Digital models are battery operated. They give you a quick reading, so are useful for checking different places in the meat. However, most aren’t oven-proof, so can’t be left in the meat during cooking. Digital thermometers tend to be more accurate than analogue.
Analogue (dial) models are usually oven-proof – the temperature indicator slowly rises as the inside of the food heats up.
Tips for using a meat thermometer
Read the instructions; they should tell you how far you should insert the thermometer into the meat to get an accurate reading. It should be inserted into the thickest part, away from bone, fat or gristle.
Clean your thermometer with hot soapy water after each use. Some shouldn’t be totally immersed in water.
BBQ food safety tips
From cooking the mother-in-law’s steak to a perfect medium-rare, to making sure the sausies aren’t burnt, manning the barbie is no easy feat. But you also don’t want to help contribute to New Zealand’s campylobacter statistics.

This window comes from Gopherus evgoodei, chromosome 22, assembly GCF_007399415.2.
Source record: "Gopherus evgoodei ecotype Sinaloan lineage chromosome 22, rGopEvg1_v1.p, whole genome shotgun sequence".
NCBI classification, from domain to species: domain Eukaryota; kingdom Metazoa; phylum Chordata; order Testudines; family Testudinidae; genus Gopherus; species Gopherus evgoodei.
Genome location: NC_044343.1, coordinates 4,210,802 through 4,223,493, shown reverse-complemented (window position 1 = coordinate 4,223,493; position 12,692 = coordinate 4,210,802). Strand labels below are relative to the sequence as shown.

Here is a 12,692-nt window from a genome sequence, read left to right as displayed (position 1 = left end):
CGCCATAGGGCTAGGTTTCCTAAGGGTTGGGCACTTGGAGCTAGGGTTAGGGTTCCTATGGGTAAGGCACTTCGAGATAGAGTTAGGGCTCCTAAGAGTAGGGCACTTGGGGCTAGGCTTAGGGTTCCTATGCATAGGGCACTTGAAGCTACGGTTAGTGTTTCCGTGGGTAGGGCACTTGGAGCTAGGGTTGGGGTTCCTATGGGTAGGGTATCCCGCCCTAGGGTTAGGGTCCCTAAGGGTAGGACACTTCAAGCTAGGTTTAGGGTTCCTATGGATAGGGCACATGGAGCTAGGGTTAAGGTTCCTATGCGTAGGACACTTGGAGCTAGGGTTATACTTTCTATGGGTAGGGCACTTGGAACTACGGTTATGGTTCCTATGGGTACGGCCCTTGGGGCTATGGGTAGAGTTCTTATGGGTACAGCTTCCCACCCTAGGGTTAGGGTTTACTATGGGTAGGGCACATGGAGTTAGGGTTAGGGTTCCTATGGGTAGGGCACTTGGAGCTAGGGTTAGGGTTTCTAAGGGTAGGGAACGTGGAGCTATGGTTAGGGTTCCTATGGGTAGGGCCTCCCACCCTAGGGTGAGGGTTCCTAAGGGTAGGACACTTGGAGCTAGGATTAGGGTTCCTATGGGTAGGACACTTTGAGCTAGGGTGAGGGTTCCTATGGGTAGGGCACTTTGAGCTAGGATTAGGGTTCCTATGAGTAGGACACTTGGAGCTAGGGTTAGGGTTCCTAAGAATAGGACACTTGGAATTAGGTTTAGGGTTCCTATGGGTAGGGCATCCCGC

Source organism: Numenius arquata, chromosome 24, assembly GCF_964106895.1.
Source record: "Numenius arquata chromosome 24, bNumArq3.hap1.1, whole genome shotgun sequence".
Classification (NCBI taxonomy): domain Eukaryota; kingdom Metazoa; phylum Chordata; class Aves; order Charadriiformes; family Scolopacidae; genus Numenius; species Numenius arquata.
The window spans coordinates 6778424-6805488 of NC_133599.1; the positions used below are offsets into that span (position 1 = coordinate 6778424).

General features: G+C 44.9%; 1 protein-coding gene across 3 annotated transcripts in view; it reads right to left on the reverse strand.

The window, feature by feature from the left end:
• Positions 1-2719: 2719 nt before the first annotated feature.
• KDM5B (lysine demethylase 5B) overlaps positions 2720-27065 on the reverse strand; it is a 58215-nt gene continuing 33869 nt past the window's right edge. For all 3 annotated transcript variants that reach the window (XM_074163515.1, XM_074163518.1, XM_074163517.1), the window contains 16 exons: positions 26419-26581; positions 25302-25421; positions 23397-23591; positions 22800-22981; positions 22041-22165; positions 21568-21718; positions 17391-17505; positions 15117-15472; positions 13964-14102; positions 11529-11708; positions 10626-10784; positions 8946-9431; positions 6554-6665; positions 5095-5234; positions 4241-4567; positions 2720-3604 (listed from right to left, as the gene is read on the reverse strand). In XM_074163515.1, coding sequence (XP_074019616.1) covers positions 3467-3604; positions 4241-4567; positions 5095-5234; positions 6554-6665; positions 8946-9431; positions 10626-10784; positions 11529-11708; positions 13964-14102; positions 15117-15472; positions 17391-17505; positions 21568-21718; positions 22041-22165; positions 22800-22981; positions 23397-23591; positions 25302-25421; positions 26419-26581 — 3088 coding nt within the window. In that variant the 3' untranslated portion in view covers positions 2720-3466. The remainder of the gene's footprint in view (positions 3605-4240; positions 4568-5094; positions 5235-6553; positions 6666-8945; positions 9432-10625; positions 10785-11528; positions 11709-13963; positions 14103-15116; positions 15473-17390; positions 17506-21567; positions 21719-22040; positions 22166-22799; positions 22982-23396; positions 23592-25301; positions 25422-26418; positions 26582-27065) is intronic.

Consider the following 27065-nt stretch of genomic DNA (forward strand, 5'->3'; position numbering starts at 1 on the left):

Have separate utensils and plates for raw and cooked foods.
Don’t place or prepare raw meat on the grill next to cooked or partially cooked meat or other ready-to-eat foods.
Turn food regularly so it cooks evenly.
Use a thermometer to check the temperature. It should be inserted into the thickest part of the meat – away from bone, fat or gristle.
Marinate meat in a covered container in the fridge.
Keep all food covered and cool until ready to cook or eat.
Clean your utensils and thermometer after each use with hot, soapy water (check the instructions first as some thermometers shouldn’t be totally immersed).
Some meats, such as steak and chops, are safe to eat rare. The bugs are usually restricted to the outside and searing destroys them.
Processed meats like minced meat and sausages should be cooked over 75℃.
For pork and poultry the juices should run clear. Bone-in chicken should reach 82℃, all other chicken more than 75℃.
We've tested 9 meat thermometers.
Find the right one for you.